Hi! My name is Jill Beavers-Kirby, and today,
we're going to be talking about
some common dosage calculations. So, what
are some of the routine medication
administration schedules, or what are the
most common times that we give the
medicines? So, a couple of abbreviations
that you're going to see routinely
throughout your career as a nurse are things
like AC. It can be a capital A and a
capital C or a lower case a and a lower case
c, which means, before meals, Ad lib is
BID is twice a day. PC is after meals.
PRN is as needed. QID is four times a day.
STAT means immediately. QAM means every
morning. Q2H means every two
hours. Q4H means every four hours.
Couple of medication abbreviation
times that you should
not use and you should not see is one, QD,
which in the old days make Q day, but now, we don't like to
use that because it can cause confusion.
So instead of writing QD, we will see
daily. You want to use that instead of QD.
So, what are some words that you have to
know when you're giving medications? One is onset.
This is the time that it takes
a medication after it's given to start taking
effect. The peak time of a
medication is when the medication reaches its
highest concentration in the
The trough, it is the opposite of the peak.
It's the point at which the medication
is at its lowest level of effect in the body.
You'll want to use trough times four
dosing medications such as antibiotics, such
as vancomycin. You'll want to trough
time to know if you need to change the dose
of the medication so that they're
getting a steady state of the medication
throughout their blood system.
Another term you'll see is duration. This is
simply how long the medication is going to
be effective in the system. So,
the duration of a
medication may be as short as 30 seconds
such as adenosine, or as long as 24 hours
such as some chemotherapy.
And finally, plateau. This is when the serum
concentration of a medication has
reached its highest and maintains that same
level. So, you'll see plateaus used
for things like dosing of warfarin, also
known as Coumadin. So you have to have
about three doses of Coumadin in your system
before you can get a steady state
or plateau in your system.
So, how do we give medication? Couple of you're probably
already familiar with, oral by mouth, pills that you
can swallow, pills that you can put under your tongue which
is called sublingual, or buccal, that's the
inside of the cheek area, or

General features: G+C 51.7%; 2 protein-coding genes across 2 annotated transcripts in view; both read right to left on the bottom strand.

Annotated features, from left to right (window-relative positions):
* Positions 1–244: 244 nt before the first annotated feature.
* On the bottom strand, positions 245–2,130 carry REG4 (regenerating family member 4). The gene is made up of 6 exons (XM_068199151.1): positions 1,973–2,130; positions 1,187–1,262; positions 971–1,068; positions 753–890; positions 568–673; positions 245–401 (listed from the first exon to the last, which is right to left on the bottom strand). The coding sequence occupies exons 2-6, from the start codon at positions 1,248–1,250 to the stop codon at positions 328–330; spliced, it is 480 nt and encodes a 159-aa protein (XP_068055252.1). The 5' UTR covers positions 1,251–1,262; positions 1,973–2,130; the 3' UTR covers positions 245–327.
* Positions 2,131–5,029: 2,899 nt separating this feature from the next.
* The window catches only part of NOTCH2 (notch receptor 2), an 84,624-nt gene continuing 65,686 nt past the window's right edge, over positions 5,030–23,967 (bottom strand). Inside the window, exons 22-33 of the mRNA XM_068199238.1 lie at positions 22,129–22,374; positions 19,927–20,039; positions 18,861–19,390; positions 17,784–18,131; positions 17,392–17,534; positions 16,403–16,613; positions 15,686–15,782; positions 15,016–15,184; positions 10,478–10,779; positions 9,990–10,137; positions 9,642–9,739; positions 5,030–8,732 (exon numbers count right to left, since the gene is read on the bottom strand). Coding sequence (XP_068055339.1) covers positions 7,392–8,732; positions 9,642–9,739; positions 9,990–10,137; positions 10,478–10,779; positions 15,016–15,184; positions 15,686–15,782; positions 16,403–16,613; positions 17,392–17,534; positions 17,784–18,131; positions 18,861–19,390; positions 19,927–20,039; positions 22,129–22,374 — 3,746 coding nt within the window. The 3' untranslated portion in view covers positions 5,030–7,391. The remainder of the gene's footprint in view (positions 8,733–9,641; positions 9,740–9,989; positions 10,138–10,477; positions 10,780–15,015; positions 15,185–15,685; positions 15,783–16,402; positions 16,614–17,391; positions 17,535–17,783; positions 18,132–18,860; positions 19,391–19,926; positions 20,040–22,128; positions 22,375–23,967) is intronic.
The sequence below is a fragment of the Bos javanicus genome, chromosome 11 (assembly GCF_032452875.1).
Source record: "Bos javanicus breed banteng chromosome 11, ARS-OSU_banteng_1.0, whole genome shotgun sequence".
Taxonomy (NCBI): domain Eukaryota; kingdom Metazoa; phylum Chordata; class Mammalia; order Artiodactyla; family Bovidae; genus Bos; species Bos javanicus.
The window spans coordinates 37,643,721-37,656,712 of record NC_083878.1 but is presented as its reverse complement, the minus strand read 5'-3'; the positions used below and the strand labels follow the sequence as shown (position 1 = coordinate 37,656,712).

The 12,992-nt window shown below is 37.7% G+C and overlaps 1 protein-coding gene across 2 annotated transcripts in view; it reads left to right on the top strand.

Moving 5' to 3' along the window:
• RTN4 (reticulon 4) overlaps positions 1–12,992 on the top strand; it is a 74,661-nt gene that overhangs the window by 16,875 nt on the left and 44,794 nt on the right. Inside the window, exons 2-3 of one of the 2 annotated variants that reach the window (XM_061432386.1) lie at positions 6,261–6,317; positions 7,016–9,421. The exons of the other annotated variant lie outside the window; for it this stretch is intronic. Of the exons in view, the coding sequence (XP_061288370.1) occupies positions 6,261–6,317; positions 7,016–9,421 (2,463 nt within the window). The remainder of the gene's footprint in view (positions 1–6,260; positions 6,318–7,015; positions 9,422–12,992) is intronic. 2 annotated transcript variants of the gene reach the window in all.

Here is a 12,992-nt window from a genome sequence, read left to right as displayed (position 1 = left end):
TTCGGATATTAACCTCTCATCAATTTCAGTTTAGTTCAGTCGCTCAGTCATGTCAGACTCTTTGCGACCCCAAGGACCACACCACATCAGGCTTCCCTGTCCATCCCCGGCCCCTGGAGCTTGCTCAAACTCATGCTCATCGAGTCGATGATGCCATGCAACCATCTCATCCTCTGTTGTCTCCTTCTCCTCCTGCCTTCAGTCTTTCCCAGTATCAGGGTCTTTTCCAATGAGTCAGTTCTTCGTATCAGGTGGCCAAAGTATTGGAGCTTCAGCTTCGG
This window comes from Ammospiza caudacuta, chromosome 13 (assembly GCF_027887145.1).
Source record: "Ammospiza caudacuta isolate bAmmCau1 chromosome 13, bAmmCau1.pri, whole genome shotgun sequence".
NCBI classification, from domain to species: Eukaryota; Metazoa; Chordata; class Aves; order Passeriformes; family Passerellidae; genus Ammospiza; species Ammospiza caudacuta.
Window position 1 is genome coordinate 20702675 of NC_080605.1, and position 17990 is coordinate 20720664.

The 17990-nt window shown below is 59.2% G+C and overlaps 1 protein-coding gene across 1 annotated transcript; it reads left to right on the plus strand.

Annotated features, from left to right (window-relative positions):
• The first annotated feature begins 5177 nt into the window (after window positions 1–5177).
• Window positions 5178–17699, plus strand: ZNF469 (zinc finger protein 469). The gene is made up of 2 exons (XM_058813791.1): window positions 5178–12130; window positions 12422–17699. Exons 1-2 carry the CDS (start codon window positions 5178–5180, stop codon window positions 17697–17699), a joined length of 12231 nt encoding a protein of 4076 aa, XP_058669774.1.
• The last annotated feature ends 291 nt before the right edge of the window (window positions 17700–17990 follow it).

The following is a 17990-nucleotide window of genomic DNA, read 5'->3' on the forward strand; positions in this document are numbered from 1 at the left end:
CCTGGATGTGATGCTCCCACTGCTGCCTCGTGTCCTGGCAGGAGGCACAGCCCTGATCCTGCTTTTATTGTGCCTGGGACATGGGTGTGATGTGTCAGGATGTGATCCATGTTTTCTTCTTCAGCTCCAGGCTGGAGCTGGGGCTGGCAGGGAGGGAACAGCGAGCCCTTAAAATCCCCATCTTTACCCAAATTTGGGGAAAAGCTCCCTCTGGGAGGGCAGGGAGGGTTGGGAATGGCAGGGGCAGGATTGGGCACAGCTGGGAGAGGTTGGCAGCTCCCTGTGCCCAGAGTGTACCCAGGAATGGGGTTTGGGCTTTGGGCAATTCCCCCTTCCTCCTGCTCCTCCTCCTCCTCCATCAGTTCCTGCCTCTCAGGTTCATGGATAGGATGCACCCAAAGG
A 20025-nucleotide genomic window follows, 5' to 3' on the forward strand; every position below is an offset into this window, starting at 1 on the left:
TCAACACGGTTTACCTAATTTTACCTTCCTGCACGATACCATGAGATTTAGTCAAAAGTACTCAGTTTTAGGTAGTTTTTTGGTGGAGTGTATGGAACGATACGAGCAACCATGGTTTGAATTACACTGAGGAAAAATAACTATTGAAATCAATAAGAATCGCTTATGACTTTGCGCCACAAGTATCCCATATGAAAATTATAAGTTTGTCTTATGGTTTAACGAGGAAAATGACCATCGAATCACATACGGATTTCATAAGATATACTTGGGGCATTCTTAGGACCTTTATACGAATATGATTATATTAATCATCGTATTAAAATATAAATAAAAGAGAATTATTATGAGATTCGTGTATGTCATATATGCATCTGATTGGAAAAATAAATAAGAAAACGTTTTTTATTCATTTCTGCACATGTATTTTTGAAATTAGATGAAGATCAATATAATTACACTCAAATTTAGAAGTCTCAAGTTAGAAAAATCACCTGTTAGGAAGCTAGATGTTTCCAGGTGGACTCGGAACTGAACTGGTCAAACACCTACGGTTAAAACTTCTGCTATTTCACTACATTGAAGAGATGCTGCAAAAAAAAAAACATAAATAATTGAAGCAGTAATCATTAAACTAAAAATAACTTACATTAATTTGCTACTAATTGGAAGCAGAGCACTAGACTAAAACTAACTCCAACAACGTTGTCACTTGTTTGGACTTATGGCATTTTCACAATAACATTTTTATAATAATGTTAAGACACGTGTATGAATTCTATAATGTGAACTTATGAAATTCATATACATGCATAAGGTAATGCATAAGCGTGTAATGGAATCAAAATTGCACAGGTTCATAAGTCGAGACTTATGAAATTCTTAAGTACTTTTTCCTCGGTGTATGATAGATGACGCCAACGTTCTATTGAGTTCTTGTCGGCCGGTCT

parenteral, that includes subcutaneous which
is in the layer of skin,
intramuscular which is in the muscle,
intravenous or epidural. There's also
some topical medications. These go
directly on the skin. The most common
one you'll probably see are things like
topical steroids for rashes or
nitroglycerin patches for people with angina.
You can also give medications by
inhalation. You usually see this with people with
respiratory issues such as people
with asthma or COPD, when they're asked to inhale a
bronchodilator so that it helps
get their lungs open. And finally, mucous membranes,
this includes, eye such as
eye drops, ear such as ear drops, nose such
as afrin or something else that
you squirt in your nose. It also includes
the vaginal suppositories,
rectal suppositories, or for some people who
can't take anything by mouth and they
have an ostomy, you can also give medications
through their ostomy side.
So, as with everything, there's good and bad.
What are the pros and cons of certain
rounds of medication administration?
So the oral route,
well, it's easy, it's convenient. However,
might be difficult for some people to swallow
these pills or liquids, they might taste terrible.
and if your patient has nausea and vomiting
or something else going on with their GI tract,
they're not going to absorb it very well.
Parenteral route is a good route.
That's the IV route, the subcutaneous route, the IM route.
These are also easy, convenient.
However, you're risking infection because
you're breaking the skin. Can be painful for some patients.
Some people are just
scared, absolutely petrified of getting stuck with
the needle, and in that case, the
parenteral route probably isn't a good choice for
them. Topical routes are also
painless. They're pretty easy to do, and less side
effects. However, if the
skin is broken or thin, you might get a different
expectation of absorption.
In other words, the lotion might go all up and down
the arm if the skin is ripped in
and transports the lotion that way. Or if there is
an area of broken skin, the lotion
might burn, or the cream or whatever you're putting
on. You might burn the patient.
The mucosal route is nice because it's readily
absorbable. However, it can cause
some local irritation. So, it can cause the mucosal
site to get red or a little raw
on the patient and they might not prefer that. Or
if it's rectal or vaginal, it
might not be easy for the patient to give for
themselves. The inhalation route is